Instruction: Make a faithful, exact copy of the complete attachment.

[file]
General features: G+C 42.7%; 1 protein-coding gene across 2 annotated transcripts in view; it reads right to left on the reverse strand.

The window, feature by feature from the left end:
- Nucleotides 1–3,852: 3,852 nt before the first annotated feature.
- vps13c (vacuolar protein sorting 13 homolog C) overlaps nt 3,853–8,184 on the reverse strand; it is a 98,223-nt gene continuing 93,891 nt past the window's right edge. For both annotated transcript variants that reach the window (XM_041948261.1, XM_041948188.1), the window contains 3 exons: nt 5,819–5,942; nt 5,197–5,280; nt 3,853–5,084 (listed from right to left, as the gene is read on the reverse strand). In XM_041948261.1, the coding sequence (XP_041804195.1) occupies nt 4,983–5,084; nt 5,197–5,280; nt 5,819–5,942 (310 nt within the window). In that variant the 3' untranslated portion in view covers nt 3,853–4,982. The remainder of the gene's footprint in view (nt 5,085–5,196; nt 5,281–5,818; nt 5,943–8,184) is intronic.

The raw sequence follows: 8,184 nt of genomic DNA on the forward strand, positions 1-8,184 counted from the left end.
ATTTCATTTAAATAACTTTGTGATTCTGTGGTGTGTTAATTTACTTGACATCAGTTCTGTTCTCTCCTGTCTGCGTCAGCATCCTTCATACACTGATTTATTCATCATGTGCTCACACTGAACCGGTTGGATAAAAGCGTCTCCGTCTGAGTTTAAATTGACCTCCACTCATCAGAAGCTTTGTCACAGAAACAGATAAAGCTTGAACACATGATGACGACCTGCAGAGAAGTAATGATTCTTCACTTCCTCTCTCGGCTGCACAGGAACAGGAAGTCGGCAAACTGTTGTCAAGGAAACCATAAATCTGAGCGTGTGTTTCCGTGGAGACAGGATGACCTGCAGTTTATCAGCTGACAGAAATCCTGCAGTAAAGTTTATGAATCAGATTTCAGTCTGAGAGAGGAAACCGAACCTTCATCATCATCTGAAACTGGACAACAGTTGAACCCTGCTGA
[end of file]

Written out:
General features: G+C 42.7%; 1 protein-coding gene across 2 annotated transcripts in view; it reads right to left on the reverse strand.

The window, feature by feature from the left end:
- Nucleotides 1–3,852: 3,852 nt before the first annotated feature.
- vps13c (vacuolar protein sorting 13 homolog C) overlaps nt 3,853–8,184 on the reverse strand; it is a 98,223-nt gene continuing 93,891 nt past the window's right edge. For both annotated transcript variants that reach the window (XM_041948261.1, XM_041948188.1), the window contains 3 exons: nt 5,819–5,942; nt 5,197–5,280; nt 3,853–5,084 (listed from right to left, as the gene is read on the reverse strand). In XM_041948261.1, the coding sequence (XP_041804195.1) occupies nt 4,983–5,084; nt 5,197–5,280; nt 5,819–5,942 (310 nt within the window). In that variant the 3' untranslated portion in view covers nt 3,853–4,982. The remainder of the gene's footprint in view (nt 5,085–5,196; nt 5,281–5,818; nt 5,943–8,184) is intronic.

The raw sequence follows: 8,184 nt of genomic DNA on the forward strand, positions 1-8,184 counted from the left end.
ATTTCATTTAAATAACTTTGTGATTCTGTGGTGTGTTAATTTACTTGACATCAGTTCTGTTCTCTCCTGTCTGCGTCAGCATCCTTCATACACTGATTTATTCATCATGTGCTCACACTGAACCGGTTGGATAAAAGCGTCTCCGTCTGAGTTTAAATTGACCTCCACTCATCAGAAGCTTTGTCACAGAAACAGATAAAGCTTGAACACATGATGACGACCTGCAGAGAAGTAATGATTCTTCACTTCCTCTCTCGGCTGCACAGGAACAGGAAGTCGGCAAACTGTTGTCAAGGAAACCATAAATCTGAGCGTGTGTTTCCGTGGAGACAGGATGACCTGCAGTTTATCAGCTGACAGAAATCCTGCAGTAAAGTTTATGAATCAGATTTCAGTCTGAGAGAGGAAACCGAACCTTCATCATCATCTGAAACTGGACAACAGTTGAACCCTGCTGA